Can we make binocular balancing a thing of the past?

By David Geffen, OD, La Jolla, Calif.

In optometry school, we are well trained in optics and the art of using the phoropter to subjectively refract our patients. Part of this training includes learning to perform binocular balancing. While this is something that must be done in the majority of patients, we have been able to almost eliminate it as the result of adopting a new technology that uses point-spread-function to obtain a subjective refraction and increased visual acuity.

Why it’s needed

Binocular balancing is the step in subjective refractions that involves matching the accommodative stimulus for the two eyes. It also has a secondary purpose in that it relaxes the accommodation as a result of both eyes being open. In addition, binocular balancing enables the matching of the visual acuity between two eyes, particularly in younger patients who can easily accommodate.

Binocular balancing is required because there is a risk of overminusing a patient during a subjective refraction when using a phoropter and Snellen letters. This is because the letters appear to be getting smaller and darker as a patient accommodates – making it difficult for the patient to discern a difference in his or her vision. Plus, depending on the binocular balancing technique that is used, you may not even be able to perform it in a patient if you’re not able to achieve the same corrected visual acuity in both eyes.

However, if you use a device that utilized point-spread-function for the subjective refraction, the point is much more sensitive and will become blurry if too much minus is used. This makes it much easier for the patient to detect a change as you perform the subjective refraction.

When we first started to use a system that employs PSF targets rather than letters (PSF Refractor, Vmax Vision, Maitland, FL), we didn’t immediately realize that we could eliminate the need for binocular balancing. But, it became clear after a clinical study that we participated in comparing the subjective refraction and visual acuity results between the PSF and a standard phoropter – the refraction results are just better and it’s due to the increased accuracy of the results that we obtain with the PSF target. Since this study, I use this device about 90 percent of the time and I’ve never had an issue with overminusing a patient.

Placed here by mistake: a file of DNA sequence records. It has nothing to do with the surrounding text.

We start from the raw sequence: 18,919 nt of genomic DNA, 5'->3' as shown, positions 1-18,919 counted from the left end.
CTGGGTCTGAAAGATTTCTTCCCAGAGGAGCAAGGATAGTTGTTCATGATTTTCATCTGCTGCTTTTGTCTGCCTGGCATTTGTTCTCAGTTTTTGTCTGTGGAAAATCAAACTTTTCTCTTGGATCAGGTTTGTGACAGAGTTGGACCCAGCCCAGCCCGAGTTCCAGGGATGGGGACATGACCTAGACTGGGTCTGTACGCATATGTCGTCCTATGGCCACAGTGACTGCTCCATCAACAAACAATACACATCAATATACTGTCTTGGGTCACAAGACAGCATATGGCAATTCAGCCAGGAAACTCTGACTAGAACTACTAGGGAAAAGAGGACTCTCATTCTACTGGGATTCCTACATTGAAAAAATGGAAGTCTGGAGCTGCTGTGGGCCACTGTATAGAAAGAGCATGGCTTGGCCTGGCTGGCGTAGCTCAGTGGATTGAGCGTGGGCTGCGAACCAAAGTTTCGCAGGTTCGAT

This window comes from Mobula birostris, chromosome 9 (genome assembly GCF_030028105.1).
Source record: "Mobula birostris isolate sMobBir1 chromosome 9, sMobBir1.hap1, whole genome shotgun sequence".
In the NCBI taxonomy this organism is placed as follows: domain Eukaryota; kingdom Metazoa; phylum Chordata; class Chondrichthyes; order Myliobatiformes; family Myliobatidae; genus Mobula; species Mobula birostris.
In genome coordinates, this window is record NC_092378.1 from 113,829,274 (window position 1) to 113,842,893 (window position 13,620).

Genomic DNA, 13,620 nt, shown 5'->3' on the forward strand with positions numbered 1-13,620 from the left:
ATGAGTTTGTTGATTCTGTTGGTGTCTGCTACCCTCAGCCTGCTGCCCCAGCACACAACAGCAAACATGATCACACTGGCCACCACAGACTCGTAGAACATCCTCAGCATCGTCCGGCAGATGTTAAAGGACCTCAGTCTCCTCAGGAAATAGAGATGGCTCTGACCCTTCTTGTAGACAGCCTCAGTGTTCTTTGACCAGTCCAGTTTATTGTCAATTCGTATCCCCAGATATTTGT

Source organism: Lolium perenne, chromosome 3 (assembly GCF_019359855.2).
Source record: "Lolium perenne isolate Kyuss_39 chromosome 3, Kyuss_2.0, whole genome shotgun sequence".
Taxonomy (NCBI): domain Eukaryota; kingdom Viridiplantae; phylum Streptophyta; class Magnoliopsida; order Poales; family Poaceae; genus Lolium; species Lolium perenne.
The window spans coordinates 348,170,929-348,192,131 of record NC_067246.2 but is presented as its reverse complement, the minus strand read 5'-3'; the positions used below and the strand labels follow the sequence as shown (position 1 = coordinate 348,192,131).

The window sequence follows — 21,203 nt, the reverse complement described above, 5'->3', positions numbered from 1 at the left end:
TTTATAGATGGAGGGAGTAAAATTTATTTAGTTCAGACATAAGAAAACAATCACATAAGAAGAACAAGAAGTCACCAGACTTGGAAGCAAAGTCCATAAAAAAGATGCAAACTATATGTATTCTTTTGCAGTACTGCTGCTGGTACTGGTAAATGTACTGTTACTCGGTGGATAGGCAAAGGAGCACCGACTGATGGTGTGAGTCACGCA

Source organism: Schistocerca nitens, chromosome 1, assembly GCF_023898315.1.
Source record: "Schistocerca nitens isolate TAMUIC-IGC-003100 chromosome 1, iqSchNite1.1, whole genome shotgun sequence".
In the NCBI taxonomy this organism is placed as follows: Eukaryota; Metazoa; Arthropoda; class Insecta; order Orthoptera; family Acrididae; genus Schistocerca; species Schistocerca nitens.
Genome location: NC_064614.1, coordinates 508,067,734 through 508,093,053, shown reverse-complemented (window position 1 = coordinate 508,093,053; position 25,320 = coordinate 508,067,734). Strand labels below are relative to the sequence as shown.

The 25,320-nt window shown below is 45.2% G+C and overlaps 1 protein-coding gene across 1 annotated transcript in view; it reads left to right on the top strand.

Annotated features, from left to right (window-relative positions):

Delegating refractions

The other aspect of eliminating the need for binocular balancing by using the PSF Refractor™ is that it makes delegation of the subjective refraction to a technician much easier. For an optometrist, binocular balancing is something that we learn to do as part of our training on the phoropter. It’s a fairly straightforward task and is a necessity when using Snellen letters. Problems arise, however, when the task of subjective refractions is delegated — because techs lack the optics training that optometrists receive, it is one of the hardest steps to learn in the process.

There are many nuisances to becoming a good refractionist with a phoropter – this is not the case with the PSF device and this can lead to efficiencies in patient exams and work flow. In my practice, it takes about three minutes to perform the subjective refraction with the PSF device compared to five minutes with a standard phoropter. In a busy clinic, where you can have 50 patients scheduled in a day – this can save you almost two hours of exam time.

Patient preference

The final point to consider is that binocular balancing can be confusing for the patient and, with some techniques such as the Von Graefe prism dissociation balance technique, it can be quite disturbing. With the PSF device, its simple – if you’ve put in too much minus, the patient simple tells you that the point is blurry and then you back off. That, as the British like to say, makes refractions “easy peasy” and eliminates the need for the balancing step.

Dr. Geffen practices at the Gordon Weiss Schanzlin Vision Institute where he specializes in family eyecare, contact lenses, low vision and refractive surgery consultations.

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